- Broad spread of engine torque
- Well thought-out luggage system (but expensive)
- High-quality and precise clutch and transmission
- $1,269.75 luggage option
- Suspension could deliver better ride on bumpy roads
- Windscreen could be taller
Do you like the speed and look of a sportbike but are fed up with the hunkered down seating position and limited touring capabilities? Kawasaki may have the answer with its 2014 Ninja 1000 ABS ($11,999). Designed with a long pour of sport on top of a shot of touring, this sport-sport-tourer makes racking up miles easier and cozier than ever before. For ’14 the motorcycle gets some powertrain refinements as well as traction control and easy-to-use removable hard bags, all outlined in the 2014 Kawasaki Ninja 1000 ABS First Look article.
APPEARANCE AND TOURING
Looks-wise the Ninja is more or less the same except for a couple things. The biggest change aesthetically is the switch to a brushed stainless-steel mufflers giving the Ninja a more premium guise. There are also new passenger hand rails that work in unison with Kawasaki’s ultra-slick and optional removable hard cases ($1,269.75). The 28-liter cases use a simple and effective latching mechanism so they can be carried off the bike when you arrive at the destination. They are also lockable and can be coded to the ignition switch key. Other touring features include the three-way adjustable (without tools) windscreen. We preferred the highest setting though it’s still too short for it to push turbulent air up and over the rider. For some the absence of a center stand will be a put off but we appreciate the added cornering clearance when the road starts to zag.
(Top) We’re big fans of the Ninja’s new optional luggage. It’s easy to mount and use but it costs a little much. (Bottom) Although Kawasaki gave the Ninja 1000 a new instrument display, the LCD is too small and cramped with too much information. It was hard to ride while riding.
A new instrument display was also fitted. It continues to house a large analog-style rev counter next to a smaller rectangular LCD that incorporates a bar-style fuel meter, speedometer, various warning lights and an indicator for the traction control and power mode settings. It also displays instant and average mpg as well as a distance to empty mileage counter. Another nice touch is the ECO light that illuminates when the engine is achieving near maximum fuel economy. During the course of our 500 mile ride we recorded an average of 38.5 mpg at a moderate-to-fast highway pace. This net’s an approximate range of 192 miles based on the capacity of its steel, tank bag-compatible five-gallon fuel cell.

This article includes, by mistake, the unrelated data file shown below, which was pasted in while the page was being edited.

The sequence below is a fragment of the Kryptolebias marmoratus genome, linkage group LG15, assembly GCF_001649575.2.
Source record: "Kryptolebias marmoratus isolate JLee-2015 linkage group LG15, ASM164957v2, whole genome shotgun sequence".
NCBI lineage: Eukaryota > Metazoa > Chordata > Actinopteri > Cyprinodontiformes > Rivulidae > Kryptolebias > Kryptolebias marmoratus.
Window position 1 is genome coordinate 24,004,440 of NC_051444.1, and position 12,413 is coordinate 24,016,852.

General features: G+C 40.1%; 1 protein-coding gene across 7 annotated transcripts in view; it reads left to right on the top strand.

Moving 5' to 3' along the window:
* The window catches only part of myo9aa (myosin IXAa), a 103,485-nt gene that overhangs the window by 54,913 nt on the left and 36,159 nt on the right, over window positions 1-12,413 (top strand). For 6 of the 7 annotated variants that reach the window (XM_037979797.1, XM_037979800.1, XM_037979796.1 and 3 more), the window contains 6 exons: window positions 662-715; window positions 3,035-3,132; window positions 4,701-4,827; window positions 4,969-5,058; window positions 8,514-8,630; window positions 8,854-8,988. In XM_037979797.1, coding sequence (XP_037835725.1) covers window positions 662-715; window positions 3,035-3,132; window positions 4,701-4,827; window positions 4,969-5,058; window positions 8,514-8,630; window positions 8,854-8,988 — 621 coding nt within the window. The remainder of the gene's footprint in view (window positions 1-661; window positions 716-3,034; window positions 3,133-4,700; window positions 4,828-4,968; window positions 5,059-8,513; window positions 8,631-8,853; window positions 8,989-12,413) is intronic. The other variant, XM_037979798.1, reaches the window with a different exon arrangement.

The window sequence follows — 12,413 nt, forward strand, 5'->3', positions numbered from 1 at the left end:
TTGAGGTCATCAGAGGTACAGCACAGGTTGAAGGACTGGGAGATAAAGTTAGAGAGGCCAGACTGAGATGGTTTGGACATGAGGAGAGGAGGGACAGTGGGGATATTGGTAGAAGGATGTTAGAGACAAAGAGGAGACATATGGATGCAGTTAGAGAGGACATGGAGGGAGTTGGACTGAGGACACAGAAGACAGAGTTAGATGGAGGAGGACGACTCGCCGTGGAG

Kawasaki offers a line of precise-fitting accessories engineered specifically for the Ninja 1000 ABS.
Curiously it’s missing a gear position indicator. An ambient temperature gauge would have been a welcome addition too. While we appreciate some of the added features the LCD is too small and cramped with so much information making it difficult to read while riding.
Engineers spent time tweaking the 1043cc Inline Four engine for a smoother and wider spread of torque and they succeeded. This Ninja has perhaps the widest powerband of any four-cylinder bike we’ve ridden recently. This helps give the rider plenty of acceleration in all of its six gears at virtually any rolling speed. In fact the engine doles out so much immediate wheel twisting force that you can quite literally leave it in sixth gear as you accelerate away from a rolling stop, with only a quick slip of the clutch. Power flattens up toward its 11,000 rpm redline as expected due to its street-biased engine tune.
If you’ve spent time at the controls of the Z1000 (the platform the Ninja 1000 is based on) or read our 2010 Kawasaki Z1000 First Ride you probably know about the engine’s thrilling induction roar but on the Ninja 1000 it is muted significantly. Engineers attempted to add some intake noise back into the equation on this latest iteration but for a sport rider it’s still too quiet. Other than that the silky smooth motor is well balanced and devoid of any vibrations except toward the upper third of the tachometer but it isn’t annoying.
The rest of the drivetrain, including the cable-actuated clutch and gearbox, perform well. The clutch lever has a nicely weighted and more experienced-rider friendly feel when pulled and its action is impeccably progressive. It’s complemented by a high-quality transmission that meshes between cogs with precision. Gearing is also spot-on with the taller sixth gear netting around 4300 rpms at 60 mph. The only thing missing is a true racing-style slipper clutch but 99.9% of riders will never miss it unless they’re purposely trying to slide the rear end of the bike during deceleration with the ABS manually disabled (more on that later).